After weeks of confusing and contradictory messages, Donald Trump made a bizarre announcement on Tuesday afternoon: the president was pulling the plug on bipartisan talks on an economic aid package. Sure, his opponents were willing to give the economy an enormous pre-election boost, but the Republican had made up his mind: there would be no agreement.
Was there a chance we’d see more negotiations? No, White House Chief of Staff Mark Meadows said. Maybe the door was still ajar? No, White House National Economic Council Director Larry Kudlow added.
But it wasn’t long before Trump started publishing tweets that contradicted his own message. The president told Fox Business yesterday that the negotiations — the ones he ended on Tuesday — were “starting to work out.”
Trump reportedly told House Minority Leader Kevin McCarthy (R-Calif.) that the White House is now looking to strike a “big deal” on economic aid, and by some accounts, the president “badly” wants to see a new aid package come together before Election Day.
All of which leads to a fairly obvious question: what happened to Trump’s negotiating position between Tuesday and Thursday? Axios helped answer the question:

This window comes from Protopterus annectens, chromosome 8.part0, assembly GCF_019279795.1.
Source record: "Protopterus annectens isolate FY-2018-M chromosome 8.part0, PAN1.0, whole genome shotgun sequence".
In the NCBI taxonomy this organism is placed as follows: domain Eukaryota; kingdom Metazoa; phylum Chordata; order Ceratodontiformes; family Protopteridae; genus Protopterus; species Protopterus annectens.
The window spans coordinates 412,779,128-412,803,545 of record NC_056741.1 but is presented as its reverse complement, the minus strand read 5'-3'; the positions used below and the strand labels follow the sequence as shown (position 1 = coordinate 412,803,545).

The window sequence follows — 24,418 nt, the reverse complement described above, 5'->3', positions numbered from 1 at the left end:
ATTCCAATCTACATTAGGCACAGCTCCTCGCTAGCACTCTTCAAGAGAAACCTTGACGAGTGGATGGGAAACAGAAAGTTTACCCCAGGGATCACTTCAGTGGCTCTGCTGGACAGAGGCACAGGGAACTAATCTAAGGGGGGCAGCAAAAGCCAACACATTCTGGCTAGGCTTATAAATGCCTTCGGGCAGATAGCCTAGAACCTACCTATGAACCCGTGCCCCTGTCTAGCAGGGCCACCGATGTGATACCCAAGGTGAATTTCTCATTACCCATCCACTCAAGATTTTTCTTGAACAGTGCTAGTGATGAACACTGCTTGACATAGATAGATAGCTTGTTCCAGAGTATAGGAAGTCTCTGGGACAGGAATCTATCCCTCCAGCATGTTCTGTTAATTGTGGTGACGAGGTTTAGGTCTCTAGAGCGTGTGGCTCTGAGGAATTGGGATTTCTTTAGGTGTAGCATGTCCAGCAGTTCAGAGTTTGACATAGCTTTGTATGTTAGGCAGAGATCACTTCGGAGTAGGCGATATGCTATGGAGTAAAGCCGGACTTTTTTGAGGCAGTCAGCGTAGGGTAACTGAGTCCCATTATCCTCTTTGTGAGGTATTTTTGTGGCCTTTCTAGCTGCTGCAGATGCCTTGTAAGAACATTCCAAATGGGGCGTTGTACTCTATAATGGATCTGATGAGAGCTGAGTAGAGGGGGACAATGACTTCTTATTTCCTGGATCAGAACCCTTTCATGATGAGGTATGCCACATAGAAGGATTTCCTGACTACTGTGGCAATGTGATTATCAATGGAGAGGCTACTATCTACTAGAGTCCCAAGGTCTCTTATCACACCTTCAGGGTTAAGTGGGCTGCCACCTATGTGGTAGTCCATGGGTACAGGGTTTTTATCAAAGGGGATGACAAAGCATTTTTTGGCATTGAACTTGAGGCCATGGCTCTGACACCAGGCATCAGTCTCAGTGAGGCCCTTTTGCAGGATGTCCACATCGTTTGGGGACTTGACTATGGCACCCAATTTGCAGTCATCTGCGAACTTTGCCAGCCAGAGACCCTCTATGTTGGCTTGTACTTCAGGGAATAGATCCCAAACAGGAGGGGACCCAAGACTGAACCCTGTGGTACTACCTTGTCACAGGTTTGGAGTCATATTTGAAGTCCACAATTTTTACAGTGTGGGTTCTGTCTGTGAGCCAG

A person who spoke with Trump yesterday said that while he would never use the word “regret” about scuttling the negotiations, they got the strong impression that Trump realized he had messed up tactically.
Exactly. The president, with no real forethought or interest in consequences, scrapped negotiations. Wall Street wasn’t pleased; congressional Republicans were even angrier; and practically every observer struggled to understand why Trump would undermine his own interests so aggressively.
It apparently wasn’t long before the oft-confused president started to realize that maybe sabotaging himself in the final four weeks of re-election campaign wasn’t such a good idea.
This is not to say that a deal is imminent. On the contrary, there’s little to suggest that the gap between the parties is close to being resolved.
House Speaker Nancy Pelosi (D-Calif.) said this week that Trump’s priorities don’t even have any meaningful policy value: “All he has ever wanted in the negotiation was to send out a check with his name printed on it. Forget about the virus, forget about our heroes, forget about our children and their need to go to school safely and the rest.”
All of this suggests, of course, that a deal may not come together.
But for those Americans in need of an economic lifeline, the fact that Trump has re-opened the door that he’d already closed offers at least some hope.